Date of Award
Doctor of Philosophy (PhD)
Mechanical & Aerospace Engineering
Colin P. Britcher
David E. Keyes
A gradient-based shape optimization methodology based on quasi-analytical sensitivities has been developed for practical three-dimensional aerodynamic applications. The flow analysis has been rendered by a fully implicit, finite-volume formulation of the Euler and Thin Layer Navier-Stokes (TLNS) equations. The flow equations and aerodynamic sensitivity equation have been solved using an alternating-direction-implicit (ADI) algorithm for memory efficiency. A wing geometry model based on space-surface and planform parameterization has been utilized. The present methodology and its components have been tested via several comparisons.
Initially, the inviscid flow analysis for a wing has been compared with those obtained using an unfactored, Preconditioned Conjugate Gradient (PCG) approach, and an independent Computational Fluid Dynamics (CFD) code which has been extensively validated. Then, the viscous laminar flow analysis for a wing has been compared with that obtained using again the extensively validated CFD code. Next, the sensitivities computed with the present method have been compared with those obtained using the finite-difference and the PCG approaches. Effects of convergence tolerance on the flowfield sensitivities have been shown. Also, effects of grid size and viscosity on the flow analysis, sensitivity analysis and the shape optimization have been established.
Despite the expected increase in the computational time, the results indicate that shape optimization problems, which require large numbers of grid points, can be resolved with a gradient-based approach.
The new procedure has been demonstrated in the design of a cranked arrow wing at Mach 2.4, with coarse and fine grid based computations performed with Euler and TLNS equations. The influence of the initial constraints on the geometry and aerodynamics of the optimized shape has been explored. Various final shapes generated for an identical initial problem formulation but with different optimization path options (coarse or fine grid, Euler or TLNS) have been aerodynamically evaluated via a common fine grid TLNS based analysis. The efficacy of these design options has been evaluated by comparing net performance improvement in tandem with the CPU time requirements.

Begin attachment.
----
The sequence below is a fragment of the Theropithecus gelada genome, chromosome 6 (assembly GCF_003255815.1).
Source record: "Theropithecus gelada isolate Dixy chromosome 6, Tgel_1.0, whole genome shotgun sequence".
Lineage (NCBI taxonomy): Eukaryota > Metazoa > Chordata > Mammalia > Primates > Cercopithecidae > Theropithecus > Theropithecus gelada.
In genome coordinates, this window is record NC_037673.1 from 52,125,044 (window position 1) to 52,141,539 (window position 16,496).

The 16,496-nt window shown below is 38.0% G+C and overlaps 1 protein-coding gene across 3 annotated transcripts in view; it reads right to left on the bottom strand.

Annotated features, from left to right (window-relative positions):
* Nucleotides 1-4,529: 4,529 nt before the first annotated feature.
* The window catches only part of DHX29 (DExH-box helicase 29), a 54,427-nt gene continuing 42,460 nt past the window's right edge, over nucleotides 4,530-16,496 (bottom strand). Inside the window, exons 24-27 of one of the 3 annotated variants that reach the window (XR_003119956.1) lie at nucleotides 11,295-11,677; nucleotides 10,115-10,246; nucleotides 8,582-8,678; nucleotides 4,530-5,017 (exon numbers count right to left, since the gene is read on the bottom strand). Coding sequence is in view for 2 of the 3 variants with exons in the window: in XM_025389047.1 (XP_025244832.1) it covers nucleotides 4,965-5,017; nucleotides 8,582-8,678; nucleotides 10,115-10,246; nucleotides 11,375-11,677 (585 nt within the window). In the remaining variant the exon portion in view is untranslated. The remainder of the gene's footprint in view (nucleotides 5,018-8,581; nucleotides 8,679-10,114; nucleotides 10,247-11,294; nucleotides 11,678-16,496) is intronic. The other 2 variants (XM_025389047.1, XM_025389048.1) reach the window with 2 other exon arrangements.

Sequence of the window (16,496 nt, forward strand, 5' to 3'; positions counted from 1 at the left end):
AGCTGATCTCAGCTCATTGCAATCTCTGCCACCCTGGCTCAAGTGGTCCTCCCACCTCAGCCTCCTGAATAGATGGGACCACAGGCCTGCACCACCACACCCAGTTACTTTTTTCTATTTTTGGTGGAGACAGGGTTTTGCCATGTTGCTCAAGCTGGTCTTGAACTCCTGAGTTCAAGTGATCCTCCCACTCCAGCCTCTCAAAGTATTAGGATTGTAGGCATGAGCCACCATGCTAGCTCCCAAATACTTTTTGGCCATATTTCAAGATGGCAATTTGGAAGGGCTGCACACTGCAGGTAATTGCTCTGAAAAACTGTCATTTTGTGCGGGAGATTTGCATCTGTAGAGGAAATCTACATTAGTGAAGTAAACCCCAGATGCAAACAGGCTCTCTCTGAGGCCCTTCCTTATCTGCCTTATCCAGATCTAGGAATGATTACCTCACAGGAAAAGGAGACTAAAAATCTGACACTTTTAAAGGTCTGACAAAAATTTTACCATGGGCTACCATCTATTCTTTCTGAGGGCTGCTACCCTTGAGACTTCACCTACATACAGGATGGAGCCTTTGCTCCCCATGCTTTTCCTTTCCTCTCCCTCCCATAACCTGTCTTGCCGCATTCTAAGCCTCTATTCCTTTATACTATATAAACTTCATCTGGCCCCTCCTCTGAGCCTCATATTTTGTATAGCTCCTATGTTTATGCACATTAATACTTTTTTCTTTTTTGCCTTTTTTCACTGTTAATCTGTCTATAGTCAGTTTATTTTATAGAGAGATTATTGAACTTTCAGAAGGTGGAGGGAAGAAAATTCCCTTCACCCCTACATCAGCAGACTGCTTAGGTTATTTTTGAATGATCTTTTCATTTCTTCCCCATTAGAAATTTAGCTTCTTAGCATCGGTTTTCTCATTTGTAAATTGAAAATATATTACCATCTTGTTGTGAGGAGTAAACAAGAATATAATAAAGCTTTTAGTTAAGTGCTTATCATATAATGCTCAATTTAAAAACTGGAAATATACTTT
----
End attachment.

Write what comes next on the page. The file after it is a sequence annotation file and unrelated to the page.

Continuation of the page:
Results show that fluid dynamic and sensitivity analyses using ADI compare well with the PCG method and CFL3D code. The ADI method reduces the memory storage but increases the computing time as compared to the PCG method. It is demonstrated that the inherent larger size of optimization problems can be accommodated by using the ADI method. The presently developed optimization procedure is capable of learning aerodynamic lessons during the evolution of optimized shapes. Initial constraints conditions show significant bearing on the optimization results. Results demonstrate that to produce an aerodynamically efficient design, it is imperative to include viscous physics in the optimization procedure with proper resolution. However, if CPU time constraints do not permit this option, it is advantageous to incorporate inadequately resolved viscous flow physics in lieu of properly resolved inviscid flow physics.
Based upon the present results, it is recommended that to better utilize computational resources, a number of viscous coarse grid cases using the PCG (preferably) or ADI method, should initially be explored to improve optimization problem definition, design space and initial shape. Optimized shapes should be analyzed using high fidelity (viscous fine grid resolution) flow analysis to evaluate their true performance potential. Subsequently, a viscous fine grid-based shape optimization should be conducted, using ADI method, to accurately obtain the final optimized shape.
Pandya, Mohagna J..
"Aerodynamic Gradient-Based Optimization Using Computational Fluid Dynamics and Discrete Sensitivities for Practical Problems"
(1997). Doctor of Philosophy (PhD), Dissertation, Mechanical & Aerospace Engineering, Old Dominion University, DOI: 10.25777/923g-ma04